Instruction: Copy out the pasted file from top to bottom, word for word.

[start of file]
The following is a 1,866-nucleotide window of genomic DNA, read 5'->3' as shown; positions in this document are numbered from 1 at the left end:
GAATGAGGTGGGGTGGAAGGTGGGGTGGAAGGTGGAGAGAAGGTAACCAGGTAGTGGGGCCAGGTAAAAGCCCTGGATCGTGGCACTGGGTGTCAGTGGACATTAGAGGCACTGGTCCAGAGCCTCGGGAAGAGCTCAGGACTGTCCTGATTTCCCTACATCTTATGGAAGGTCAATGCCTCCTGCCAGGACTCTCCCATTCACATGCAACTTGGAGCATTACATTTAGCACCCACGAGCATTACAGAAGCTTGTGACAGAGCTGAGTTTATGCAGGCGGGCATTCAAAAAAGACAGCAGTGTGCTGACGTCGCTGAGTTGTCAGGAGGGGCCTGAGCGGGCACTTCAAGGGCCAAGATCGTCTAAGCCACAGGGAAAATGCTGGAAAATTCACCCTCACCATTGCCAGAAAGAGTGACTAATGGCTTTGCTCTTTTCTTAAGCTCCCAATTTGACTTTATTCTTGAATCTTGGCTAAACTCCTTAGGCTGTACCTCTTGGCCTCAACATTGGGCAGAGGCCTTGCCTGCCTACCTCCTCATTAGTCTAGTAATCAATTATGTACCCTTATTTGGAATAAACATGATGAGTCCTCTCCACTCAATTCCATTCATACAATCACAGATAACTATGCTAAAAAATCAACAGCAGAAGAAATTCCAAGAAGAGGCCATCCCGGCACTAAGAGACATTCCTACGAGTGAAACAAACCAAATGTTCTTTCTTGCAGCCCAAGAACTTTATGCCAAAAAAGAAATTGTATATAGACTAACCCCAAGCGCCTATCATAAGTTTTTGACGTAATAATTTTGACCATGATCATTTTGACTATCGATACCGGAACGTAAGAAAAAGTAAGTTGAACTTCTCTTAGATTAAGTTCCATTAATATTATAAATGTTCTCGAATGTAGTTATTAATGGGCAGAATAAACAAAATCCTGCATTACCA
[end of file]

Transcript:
The following is a 1,866-nucleotide window of genomic DNA, read 5'->3' as shown; positions in this document are numbered from 1 at the left end:
GAATGAGGTGGGGTGGAAGGTGGGGTGGAAGGTGGAGAGAAGGTAACCAGGTAGTGGGGCCAGGTAAAAGCCCTGGATCGTGGCACTGGGTGTCAGTGGACATTAGAGGCACTGGTCCAGAGCCTCGGGAAGAGCTCAGGACTGTCCTGATTTCCCTACATCTTATGGAAGGTCAATGCCTCCTGCCAGGACTCTCCCATTCACATGCAACTTGGAGCATTACATTTAGCACCCACGAGCATTACAGAAGCTTGTGACAGAGCTGAGTTTATGCAGGCGGGCATTCAAAAAAGACAGCAGTGTGCTGACGTCGCTGAGTTGTCAGGAGGGGCCTGAGCGGGCACTTCAAGGGCCAAGATCGTCTAAGCCACAGGGAAAATGCTGGAAAATTCACCCTCACCATTGCCAGAAAGAGTGACTAATGGCTTTGCTCTTTTCTTAAGCTCCCAATTTGACTTTATTCTTGAATCTTGGCTAAACTCCTTAGGCTGTACCTCTTGGCCTCAACATTGGGCAGAGGCCTTGCCTGCCTACCTCCTCATTAGTCTAGTAATCAATTATGTACCCTTATTTGGAATAAACATGATGAGTCCTCTCCACTCAATTCCATTCATACAATCACAGATAACTATGCTAAAAAATCAACAGCAGAAGAAATTCCAAGAAGAGGCCATCCCGGCACTAAGAGACATTCCTACGAGTGAAACAAACCAAATGTTCTTTCTTGCAGCCCAAGAACTTTATGCCAAAAAAGAAATTGTATATAGACTAACCCCAAGCGCCTATCATAAGTTTTTGACGTAATAATTTTGACCATGATCATTTTGACTATCGATACCGGAACGTAAGAAAAAGTAAGTTGAACTTCTCTTAGATTAAGTTCCATTAATATTATAAATGTTCTCGAATGTAGTTATTAATGGGCAGAATAAACAAAATCCTGCATTACCA